Last Friday I found myself at the Neurolux the last half of the night accompanied by my Defendu partner and an almost empty bar accompanied mostly by the employees and regulars. It was what I consider the ideal night for me at the Lux which is why I didn’t disagree with the thought of going. I knew there were a lot of people out of town for all the music festivities and the end of spring semester for school. Halfway into the evening there, a musician friend of mine approached me but I don’t rememeber what initiated the conversation. I’m 99% sure it started out with an update on the latest music project, that’s usually what happens. The conversation led into the complexity of creating music and creating the right group. The personalities, talent and goals all working together as one unit is what creates the group. An outsider looking in will never understand the madness behind the scenes unless they attempted to step in and discover it for themselves. I started this discussion with him when he was interested in my latest activities. It led into me discussing my frustration with people, mostly businesses who overlook the complexity of music and the business behind it. There have been a number of comments I receive from business professionals viewing music at the stage I’m actively involved in otherwise known as “underground” as “cute”. When I was talking to my friend about this I told him it’s frustrating to talk to people who fail to understand an industry and perceive they know it. Comments I would receive fall in the realm of “…music, that’s cute…”, “…we can have the bands you work with play for us so they get noticed and that will be an exchange for payment…”, “…you get to go out and party all the time, that’s not a real job…”.
We started discussing the complexity of the band/music side of things compared to the business. The business side of music is just as complex as creating the music but there are some many independent variables that affect the outcome. As a band you can isolate yourself and control the internal environment you work in but you still have to find the right mix in chemistry of talent and personalities. Being able to accomplish a band who can work together effectively and overcome the obstacles in getting recognized and compensated are two separate monsters that can’t be successfly achieved by the band only.
I found it rather interesting having this discussion with him because a few years ago when I heard his band for the first time at a house show, I pulled them aside one afternoon to have a meeting. I saw something in them that I knew was going to generate a lot of attention very quickly. Their chemistry was there. The members. The music. There was just one thing left and that was the fans. If they had the right fans around them who supported them as people and not as cool people from a band, they could make it, at least outside of Boise. When I met with them I expressed my concerns of them growing so fast and the possibility of them losing what they have right now, what is making them who they are because people pulling them in other directions. These people would be their fans or friends of other members of the band. They didn’t understand it at the time. I don’t blame them. They were in their zone. Their warm-up before their 15 minutes. They felt something coming but they didn’t see how fast it was coming and how fast it could just disappear too. I wanted them to understand some obstacles that may come up and so when they do they weren’t surprised and they could all point it out and look at it. I wanted them to be able to identify red flags. Well those red flags came up but when they were acknowledged they were ignored. The band dissolved faster than it was created. Today the two members who are still around from that band talk to me about the conversation we had in the beginning of the band’s career. They tell me stories along their short journey that happened and the red flags they were that I pointed out before they even happened. I’m just as disappointed as they are when they talk about where things went wrong because we all knew the potential they had, everything seemed to be there but the influence of others had a greater impact on them. There weren’t any walls to help them isolate themselves when they needed to take time to just be together as a band. There was the band and the fans. Nothing in between to help manage or gatekeeping which led to the fall of the band. The impact they had on people that turned them into fans.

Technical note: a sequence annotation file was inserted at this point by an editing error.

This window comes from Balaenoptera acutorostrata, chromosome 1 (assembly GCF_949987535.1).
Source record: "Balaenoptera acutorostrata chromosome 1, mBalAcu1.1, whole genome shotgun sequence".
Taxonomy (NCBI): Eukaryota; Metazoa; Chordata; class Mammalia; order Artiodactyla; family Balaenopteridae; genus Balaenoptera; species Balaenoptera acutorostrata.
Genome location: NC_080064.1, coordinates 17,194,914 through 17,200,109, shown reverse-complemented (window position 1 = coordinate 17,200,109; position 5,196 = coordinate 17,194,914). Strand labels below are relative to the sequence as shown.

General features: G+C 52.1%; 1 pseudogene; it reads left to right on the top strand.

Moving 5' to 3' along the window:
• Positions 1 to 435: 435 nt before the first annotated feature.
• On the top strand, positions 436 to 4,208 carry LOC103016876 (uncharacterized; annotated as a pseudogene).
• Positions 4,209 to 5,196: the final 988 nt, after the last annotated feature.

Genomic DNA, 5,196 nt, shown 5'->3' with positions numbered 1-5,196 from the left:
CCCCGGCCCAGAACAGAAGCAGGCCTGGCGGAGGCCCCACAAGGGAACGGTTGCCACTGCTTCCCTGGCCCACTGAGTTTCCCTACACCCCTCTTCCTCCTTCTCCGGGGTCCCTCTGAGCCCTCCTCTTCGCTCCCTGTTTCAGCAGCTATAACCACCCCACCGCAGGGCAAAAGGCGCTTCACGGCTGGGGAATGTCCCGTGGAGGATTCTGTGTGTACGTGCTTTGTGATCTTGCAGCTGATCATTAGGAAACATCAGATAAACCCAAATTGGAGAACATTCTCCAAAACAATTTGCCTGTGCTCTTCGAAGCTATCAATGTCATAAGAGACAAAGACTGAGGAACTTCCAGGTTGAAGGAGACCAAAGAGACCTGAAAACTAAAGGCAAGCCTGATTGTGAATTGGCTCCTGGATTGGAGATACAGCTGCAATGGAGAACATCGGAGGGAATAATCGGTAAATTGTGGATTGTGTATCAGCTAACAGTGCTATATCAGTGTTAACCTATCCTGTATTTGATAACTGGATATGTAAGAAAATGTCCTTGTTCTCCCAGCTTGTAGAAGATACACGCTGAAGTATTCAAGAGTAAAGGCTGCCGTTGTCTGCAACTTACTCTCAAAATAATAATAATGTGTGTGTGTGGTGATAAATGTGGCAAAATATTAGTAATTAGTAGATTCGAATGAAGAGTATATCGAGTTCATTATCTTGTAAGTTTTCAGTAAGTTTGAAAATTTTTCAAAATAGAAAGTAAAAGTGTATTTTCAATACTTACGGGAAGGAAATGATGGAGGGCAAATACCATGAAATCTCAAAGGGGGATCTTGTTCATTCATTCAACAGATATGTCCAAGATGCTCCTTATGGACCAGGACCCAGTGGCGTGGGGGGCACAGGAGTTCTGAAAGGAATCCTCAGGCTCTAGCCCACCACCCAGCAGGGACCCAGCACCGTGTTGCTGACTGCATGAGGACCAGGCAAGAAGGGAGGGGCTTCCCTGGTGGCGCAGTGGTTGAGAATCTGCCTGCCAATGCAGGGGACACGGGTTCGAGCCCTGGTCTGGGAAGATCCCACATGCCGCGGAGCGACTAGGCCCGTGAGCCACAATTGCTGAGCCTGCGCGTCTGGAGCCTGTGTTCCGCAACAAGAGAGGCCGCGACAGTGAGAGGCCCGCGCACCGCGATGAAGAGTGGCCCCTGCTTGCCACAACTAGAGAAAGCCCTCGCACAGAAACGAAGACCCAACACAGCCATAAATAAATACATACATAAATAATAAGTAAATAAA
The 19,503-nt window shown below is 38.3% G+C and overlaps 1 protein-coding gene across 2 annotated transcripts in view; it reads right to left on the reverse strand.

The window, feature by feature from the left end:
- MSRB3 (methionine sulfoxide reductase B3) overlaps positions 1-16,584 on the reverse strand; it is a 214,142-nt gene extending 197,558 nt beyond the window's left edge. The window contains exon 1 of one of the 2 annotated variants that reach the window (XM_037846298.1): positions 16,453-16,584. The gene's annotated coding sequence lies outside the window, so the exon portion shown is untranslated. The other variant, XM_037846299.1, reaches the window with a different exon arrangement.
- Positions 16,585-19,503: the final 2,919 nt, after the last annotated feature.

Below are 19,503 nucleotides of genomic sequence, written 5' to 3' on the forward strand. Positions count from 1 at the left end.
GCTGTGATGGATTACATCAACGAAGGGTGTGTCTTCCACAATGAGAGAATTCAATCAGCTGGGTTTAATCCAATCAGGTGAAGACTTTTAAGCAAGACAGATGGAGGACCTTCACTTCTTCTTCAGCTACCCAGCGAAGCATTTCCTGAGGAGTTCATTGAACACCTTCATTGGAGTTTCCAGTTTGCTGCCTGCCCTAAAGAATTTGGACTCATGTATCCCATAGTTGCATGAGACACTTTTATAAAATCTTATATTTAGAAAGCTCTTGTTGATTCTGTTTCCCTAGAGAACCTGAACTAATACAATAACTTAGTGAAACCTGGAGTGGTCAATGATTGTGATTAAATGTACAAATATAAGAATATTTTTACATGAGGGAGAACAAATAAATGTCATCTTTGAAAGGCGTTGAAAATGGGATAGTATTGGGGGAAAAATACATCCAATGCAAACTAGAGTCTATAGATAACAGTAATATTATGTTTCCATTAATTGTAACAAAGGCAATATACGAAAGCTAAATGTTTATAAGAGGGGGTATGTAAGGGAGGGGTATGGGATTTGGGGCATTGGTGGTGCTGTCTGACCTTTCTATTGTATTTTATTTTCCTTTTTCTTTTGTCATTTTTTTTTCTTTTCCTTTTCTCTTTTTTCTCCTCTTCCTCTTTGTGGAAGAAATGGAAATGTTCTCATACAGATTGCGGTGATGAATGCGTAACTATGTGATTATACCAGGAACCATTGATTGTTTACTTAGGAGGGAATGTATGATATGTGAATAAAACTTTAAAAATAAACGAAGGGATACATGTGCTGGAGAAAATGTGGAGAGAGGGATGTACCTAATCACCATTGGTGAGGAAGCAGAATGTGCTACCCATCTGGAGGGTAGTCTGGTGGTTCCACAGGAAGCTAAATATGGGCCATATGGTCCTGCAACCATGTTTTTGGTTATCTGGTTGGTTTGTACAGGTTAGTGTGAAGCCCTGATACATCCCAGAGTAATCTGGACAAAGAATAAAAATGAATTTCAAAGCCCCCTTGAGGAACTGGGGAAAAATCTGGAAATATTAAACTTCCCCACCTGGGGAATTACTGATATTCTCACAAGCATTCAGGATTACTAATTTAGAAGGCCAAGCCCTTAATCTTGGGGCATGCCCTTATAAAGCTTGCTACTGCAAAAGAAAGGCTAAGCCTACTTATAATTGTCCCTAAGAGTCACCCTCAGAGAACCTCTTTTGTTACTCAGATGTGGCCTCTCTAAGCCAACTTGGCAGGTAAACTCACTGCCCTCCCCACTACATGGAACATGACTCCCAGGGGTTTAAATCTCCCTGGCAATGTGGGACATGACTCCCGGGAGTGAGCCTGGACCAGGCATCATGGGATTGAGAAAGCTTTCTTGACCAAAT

That’s the reason I decided to go the direction I’m in, to help reach people with good music and so artists can have the opportunity to expand beyond what they can manage from a small to bigger level. Even though this band didn’t make it I know there are other opportunities the members have in other projects they are working in. They are never going to create the same chemistry they made before but the fans can never recreate the same show either. That’s what is so incredible about music but to call it “cute” or think that it isn’t worthy of compensation is beyond insulting but rather ignorant. There is going to be at least one band coming from Boise in the next few years who will be bringing some attention to not only the Boise music scene but the community in general. I would feel privileged to be a part of that journey whoever it is and at that time it won’t be so “cute” to those people but “hot”. Why? Because it will be popular by then and that’s when it’s “accepted”.
Everyday people look at the surface and fail to look beyond. There is more to a band than the show. I just want people to one day look beyond what they see and ask questions to understand.